Jennifer Ginsberg: Amy Locane, the former "Melrose Place" actress who also starred in "Cry-Baby" and "School Ties," has been charged with second-degree vehicular homicide and third-degree assault by auto after an alleged drunk-driving crash Sunday night in Hopewell, New Jersey, where she lives with her husband and two young daughters (Paige, 3, and Avery, 1).
Prior to the deadly 9:00 PM crash, Locane was reportedly involved in a hit-and-run at a nearby intersection. She allegedly rear-ended a car, then drove off in her SUV, knocking down several mailboxes. As a couple was turning into their driveway, Locane struck their vehicle, killing noted art historian Helene Seeman. (Seeman's youngest son, Curtis, 17, was with her when she died.) Seeman's husband Fred, 60, is hospitalized in serious condition.
After the fatal crash, Locane admitted to police that she had had several glasses of wine prior to driving, according to court papers. (Her husband owns a wine shop and is a wine educator.) Officers allegedly smelled alcohol on her breath and reported that her speech was slurred and her eyes were bloodshot. She was arrested and transferred to University Medical Center in Princeton, where she underwent a blood-alcohol test. Bail was set at $50,000; if convicted, Locane could face five to 10 years in state prison.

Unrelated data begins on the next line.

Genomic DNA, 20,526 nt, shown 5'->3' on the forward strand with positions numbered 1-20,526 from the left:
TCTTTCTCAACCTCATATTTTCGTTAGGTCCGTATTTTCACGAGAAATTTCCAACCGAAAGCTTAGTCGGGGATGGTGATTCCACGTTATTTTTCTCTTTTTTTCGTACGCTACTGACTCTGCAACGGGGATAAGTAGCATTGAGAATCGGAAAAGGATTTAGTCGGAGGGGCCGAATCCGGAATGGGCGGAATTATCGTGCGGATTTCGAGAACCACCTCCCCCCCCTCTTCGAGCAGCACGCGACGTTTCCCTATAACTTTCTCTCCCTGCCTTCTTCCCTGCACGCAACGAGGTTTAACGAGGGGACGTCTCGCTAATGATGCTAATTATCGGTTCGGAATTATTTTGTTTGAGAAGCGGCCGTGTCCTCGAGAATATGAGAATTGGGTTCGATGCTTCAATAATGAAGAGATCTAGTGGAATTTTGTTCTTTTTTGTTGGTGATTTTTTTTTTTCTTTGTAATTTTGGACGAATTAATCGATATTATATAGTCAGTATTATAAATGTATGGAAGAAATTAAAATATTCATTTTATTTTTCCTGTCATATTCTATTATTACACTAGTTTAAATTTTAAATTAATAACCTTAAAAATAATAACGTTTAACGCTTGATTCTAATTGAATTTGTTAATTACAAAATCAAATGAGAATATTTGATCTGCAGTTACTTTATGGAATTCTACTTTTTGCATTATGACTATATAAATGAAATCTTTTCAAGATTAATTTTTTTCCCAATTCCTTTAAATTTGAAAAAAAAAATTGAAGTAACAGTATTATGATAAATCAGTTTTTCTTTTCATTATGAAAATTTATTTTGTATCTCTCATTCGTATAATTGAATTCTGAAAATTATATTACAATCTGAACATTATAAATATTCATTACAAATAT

I am certain that upon hearing this story, most people will feel rightful anger and horror. If there is anything we can learn from this horrific incident, let it be that alcohol and driving DO NOT mix. Even small amounts of alcohol alter one's judgment and ability to drive a car.
But I am equally certain that many other people will look at the mugshot of Amy Locane and know that it easily could've been them. Most people who drive drunk think they are sober enough to drive safely, and they usually get away with it. The lucky ones get arrested before they maim or kill another person while driving drunk.
It is easy to demonize one woman who behaved so recklessly and selfishly when she made the drunken choice to get behind the wheel. How about shifting the focus off the question of her morality and taking the opportunity to examine our own behavior? It is hypocritical to condemn one woman whose conduct under the influence resulted in a dramatic and horrific outcome, yet rationalize those times we drive after having one too many or popping a pill to "take the edge off."
If you look at Amy Locane and think, "There but by the grace of God go I," then make a commitment to NEVER get behind the wheel while under the influence.
Whatever it takes.